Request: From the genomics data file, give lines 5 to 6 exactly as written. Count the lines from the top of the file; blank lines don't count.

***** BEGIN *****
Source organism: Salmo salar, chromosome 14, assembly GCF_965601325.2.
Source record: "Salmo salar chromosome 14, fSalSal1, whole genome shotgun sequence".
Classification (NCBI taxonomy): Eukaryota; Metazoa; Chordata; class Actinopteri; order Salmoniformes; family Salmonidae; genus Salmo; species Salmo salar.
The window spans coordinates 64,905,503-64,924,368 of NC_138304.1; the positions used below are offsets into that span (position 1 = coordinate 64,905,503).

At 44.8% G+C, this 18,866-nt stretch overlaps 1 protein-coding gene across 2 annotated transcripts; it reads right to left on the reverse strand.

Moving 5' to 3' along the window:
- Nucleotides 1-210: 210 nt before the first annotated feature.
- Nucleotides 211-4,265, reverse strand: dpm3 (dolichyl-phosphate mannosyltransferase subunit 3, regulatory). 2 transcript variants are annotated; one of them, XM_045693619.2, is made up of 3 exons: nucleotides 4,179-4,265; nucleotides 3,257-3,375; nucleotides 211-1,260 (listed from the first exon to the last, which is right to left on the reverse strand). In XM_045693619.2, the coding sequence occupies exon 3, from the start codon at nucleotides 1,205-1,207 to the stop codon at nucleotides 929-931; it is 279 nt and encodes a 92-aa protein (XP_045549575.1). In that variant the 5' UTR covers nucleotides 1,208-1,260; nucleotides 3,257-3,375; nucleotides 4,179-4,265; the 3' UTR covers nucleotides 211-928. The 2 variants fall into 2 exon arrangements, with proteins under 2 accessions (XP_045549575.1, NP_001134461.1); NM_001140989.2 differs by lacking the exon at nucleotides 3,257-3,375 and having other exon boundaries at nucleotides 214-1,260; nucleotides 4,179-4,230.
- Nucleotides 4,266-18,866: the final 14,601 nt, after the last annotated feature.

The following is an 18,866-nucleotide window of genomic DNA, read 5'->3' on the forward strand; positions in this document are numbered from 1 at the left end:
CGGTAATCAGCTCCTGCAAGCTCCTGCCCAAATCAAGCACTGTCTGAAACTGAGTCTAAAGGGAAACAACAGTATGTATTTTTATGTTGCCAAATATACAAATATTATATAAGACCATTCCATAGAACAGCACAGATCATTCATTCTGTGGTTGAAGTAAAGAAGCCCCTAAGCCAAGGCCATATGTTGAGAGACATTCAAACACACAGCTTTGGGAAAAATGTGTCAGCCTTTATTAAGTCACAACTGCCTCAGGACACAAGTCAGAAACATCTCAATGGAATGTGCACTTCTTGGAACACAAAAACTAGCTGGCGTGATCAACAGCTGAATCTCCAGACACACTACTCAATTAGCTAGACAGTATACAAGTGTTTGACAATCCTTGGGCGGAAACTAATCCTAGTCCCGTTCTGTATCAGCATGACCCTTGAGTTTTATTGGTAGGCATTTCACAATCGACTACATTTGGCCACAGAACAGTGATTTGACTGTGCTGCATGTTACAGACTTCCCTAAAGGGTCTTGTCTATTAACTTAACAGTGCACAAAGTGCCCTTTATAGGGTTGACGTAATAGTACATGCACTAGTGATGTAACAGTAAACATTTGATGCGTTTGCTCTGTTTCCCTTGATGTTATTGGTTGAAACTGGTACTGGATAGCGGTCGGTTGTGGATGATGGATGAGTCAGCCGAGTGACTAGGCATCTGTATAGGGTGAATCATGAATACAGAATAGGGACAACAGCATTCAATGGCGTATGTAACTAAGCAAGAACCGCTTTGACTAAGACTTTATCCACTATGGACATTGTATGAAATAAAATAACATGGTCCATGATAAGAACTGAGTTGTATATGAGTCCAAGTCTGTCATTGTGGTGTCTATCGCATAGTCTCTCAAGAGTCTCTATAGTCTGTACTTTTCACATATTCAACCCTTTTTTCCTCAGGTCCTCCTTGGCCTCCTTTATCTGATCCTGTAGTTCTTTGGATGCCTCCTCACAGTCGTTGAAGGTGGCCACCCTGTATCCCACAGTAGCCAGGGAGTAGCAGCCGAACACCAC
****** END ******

At 44.8% G+C, this 18,866-nt stretch overlaps 1 protein-coding gene across 2 annotated transcripts; it reads right to left on the reverse strand.

Moving 5' to 3' along the window: